Audie Award Nominee, Narration by the Author or Authors, 2013
If you don't buy this book, you're a racist.
Have you ever been called "too black" or "not black enough"?
Have you ever befriended or worked with a black person?
Raised by a pro-black, Pan-Afrikan single mother during the crack years of 1980s Washington, DC, and educated at Sidwell Friends School and Harvard University, Baratunde Thurston has over 30 years' experience being black. Now, through stories of his politically inspired Nigerian name, the heroics of his hippie mother, the murder of his drug-abusing father, and other revelatory black details, he shares with listeners of all colors his wisdom and expertise in how to be black.
Beyond memoir, this guidebook offers practical advice on everything from "How to Be the Black Friend" to "How to Be the (Next) Black President" to "How to Celebrate Black History Month."
To provide additional perspective, Baratunde assembled an award-winning Black Panel - three black women; three black men; and one white man (Christian Lander, author of Stuff White People Like) - and asked them such revealing questions as: "When did you first realize you were black?" "How black are you?" "Can you swim?"
The result is a humorous, intelligent, and audacious guide that challenges and satirizes the so-called experts, purists, and racists who purport to speak for all black people. With honest storytelling and biting wit, Baratunde plots a path not just to blackness, but one open to anyone interested in simply "how to be".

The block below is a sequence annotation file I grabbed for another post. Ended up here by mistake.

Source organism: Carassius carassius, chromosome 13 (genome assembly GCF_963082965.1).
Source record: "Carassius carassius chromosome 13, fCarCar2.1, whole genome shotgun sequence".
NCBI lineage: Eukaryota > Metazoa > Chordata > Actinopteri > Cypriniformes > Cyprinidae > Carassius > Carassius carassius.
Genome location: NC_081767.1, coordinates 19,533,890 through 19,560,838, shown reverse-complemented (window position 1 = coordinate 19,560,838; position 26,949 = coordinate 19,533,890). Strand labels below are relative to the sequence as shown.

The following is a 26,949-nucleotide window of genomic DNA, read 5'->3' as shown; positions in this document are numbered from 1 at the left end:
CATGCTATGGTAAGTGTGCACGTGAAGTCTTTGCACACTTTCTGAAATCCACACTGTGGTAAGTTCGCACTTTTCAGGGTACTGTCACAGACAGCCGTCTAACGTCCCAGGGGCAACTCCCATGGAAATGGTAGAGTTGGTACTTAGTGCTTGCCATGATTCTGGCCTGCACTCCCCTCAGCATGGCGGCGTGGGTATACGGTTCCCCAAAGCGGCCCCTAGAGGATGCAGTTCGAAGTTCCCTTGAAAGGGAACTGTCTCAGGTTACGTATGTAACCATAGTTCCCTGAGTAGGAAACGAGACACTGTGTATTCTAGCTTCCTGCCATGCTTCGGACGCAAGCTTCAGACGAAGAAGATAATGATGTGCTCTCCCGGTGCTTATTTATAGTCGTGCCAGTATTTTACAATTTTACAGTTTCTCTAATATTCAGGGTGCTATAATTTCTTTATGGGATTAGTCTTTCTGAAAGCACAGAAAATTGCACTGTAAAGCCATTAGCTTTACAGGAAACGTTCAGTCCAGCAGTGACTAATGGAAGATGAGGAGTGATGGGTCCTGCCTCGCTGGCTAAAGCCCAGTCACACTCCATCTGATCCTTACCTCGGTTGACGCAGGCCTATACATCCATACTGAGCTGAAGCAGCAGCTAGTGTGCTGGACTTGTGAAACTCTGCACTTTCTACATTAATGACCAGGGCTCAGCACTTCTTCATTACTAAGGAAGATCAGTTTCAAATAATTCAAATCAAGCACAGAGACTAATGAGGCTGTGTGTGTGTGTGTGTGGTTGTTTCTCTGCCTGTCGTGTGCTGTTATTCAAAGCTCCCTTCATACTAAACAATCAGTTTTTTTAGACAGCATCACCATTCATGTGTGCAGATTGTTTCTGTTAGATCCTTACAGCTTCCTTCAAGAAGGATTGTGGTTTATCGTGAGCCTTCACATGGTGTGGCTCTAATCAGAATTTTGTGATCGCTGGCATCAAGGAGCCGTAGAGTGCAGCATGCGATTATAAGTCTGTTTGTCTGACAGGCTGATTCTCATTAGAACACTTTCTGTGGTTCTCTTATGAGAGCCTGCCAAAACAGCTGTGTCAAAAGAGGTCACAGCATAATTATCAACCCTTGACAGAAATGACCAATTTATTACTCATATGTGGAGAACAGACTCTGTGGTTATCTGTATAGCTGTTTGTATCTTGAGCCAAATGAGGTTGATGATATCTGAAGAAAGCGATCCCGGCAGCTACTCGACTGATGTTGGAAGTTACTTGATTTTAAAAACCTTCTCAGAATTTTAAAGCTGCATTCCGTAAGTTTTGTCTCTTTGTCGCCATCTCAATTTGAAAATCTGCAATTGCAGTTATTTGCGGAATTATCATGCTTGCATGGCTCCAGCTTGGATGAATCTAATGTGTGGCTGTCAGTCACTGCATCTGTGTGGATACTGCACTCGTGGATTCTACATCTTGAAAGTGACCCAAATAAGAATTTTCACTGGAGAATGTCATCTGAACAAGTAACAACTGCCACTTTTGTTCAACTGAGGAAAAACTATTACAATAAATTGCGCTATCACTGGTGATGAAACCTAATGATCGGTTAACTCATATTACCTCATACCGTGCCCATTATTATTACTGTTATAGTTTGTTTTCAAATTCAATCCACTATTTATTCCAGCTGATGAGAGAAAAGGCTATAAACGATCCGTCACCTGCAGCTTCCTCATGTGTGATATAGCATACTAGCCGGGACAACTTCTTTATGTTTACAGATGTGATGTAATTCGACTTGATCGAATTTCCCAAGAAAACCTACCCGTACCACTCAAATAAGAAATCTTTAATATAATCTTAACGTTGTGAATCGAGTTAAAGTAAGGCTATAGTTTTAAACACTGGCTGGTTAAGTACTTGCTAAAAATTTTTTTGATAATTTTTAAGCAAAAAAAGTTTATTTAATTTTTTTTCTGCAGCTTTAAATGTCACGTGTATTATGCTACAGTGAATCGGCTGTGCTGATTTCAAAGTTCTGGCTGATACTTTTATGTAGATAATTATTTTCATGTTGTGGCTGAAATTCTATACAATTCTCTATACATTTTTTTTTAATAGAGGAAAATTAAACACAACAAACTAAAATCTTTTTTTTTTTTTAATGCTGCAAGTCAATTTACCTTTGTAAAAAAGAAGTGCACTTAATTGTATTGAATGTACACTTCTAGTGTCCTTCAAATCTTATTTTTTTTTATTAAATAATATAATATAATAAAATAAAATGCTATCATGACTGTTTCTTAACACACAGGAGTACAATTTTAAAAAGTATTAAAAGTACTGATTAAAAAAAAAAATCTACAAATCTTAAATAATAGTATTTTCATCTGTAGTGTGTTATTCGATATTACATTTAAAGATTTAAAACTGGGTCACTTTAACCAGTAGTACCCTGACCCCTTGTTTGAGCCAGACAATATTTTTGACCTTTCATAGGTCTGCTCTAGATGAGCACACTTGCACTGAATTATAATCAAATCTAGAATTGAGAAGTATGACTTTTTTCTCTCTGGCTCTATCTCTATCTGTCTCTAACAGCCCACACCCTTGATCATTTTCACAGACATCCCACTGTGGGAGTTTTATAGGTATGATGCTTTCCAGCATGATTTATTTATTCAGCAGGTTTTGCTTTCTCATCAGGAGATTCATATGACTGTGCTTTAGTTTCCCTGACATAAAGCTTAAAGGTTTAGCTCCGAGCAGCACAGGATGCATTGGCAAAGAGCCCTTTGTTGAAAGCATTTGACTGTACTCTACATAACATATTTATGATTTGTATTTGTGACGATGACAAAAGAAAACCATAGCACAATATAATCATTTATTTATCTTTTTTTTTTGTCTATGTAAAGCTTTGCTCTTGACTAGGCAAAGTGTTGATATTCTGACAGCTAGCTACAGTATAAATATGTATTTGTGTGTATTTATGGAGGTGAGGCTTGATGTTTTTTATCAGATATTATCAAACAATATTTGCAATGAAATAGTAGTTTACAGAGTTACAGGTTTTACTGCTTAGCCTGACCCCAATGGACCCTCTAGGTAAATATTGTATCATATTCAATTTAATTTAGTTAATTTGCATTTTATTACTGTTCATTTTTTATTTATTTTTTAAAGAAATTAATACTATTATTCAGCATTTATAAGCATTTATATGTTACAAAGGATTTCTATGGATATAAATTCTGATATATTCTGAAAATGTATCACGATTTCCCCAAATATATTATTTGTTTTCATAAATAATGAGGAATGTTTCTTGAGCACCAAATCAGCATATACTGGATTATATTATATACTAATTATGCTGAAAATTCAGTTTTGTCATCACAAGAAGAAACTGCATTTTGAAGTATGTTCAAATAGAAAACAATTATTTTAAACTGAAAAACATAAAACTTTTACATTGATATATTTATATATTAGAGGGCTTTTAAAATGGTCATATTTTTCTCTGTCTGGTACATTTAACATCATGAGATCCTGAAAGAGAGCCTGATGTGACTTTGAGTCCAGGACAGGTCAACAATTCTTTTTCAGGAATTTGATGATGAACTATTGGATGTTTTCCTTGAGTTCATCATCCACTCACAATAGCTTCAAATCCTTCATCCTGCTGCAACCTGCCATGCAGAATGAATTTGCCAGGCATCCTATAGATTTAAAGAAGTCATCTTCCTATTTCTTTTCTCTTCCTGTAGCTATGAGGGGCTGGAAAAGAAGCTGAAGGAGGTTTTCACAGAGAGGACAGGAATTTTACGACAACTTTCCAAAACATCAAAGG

We've sent an email with your order details. Order ID #:
To access this title, visit your library in the app or on the desktop website.
Funny yet insightful!
- Theodore ""A reader lives a thousand lives before he dies. The man who never reads lives only one." - Jojen Reed. #ADanceWithDragons"
Excellent performance by the author
Wanna know How To Be Black? Listen to Baratunde Thurston's hilarious book! I read a publisher's review copy and it's a laugh out loud riot. Baratunde briefs you on the ins and outs of growing up black in the same white, East Coast elite school that Obama's kids attend and offers tips on how to be a friend of the black community. This book turns racism upside down, backwards, slant ways and every other way. I enjoyed the review copy so much, I just had to support the author by purchasing the audio version. Besides, Baratunde is a smart and eloquent speaker and the audiobook format is a no-brainer for consuming this memoir.
If you haven't had the privilege of knowing and following the hyper-connected Baratunde on Twitter as I have since the early days, fret not. It's not too late to get to know him and come to appreciate his quick wit and astute observations of technology, culture, and blackness. Baratunde's position as director of digital at The Onion lends comedic credence to this fantastic book that helps white Americans get in touch with all things black, just in time for Black History Month.
NB: If you're white, it won't turn you black. If you're black, it might help you to understand the dynamic with non-blacks.
The guidebook style format intermingled with anecdotes of the author's life gives a sneak peek into his life and the
If you don't watch this film, your're a racist.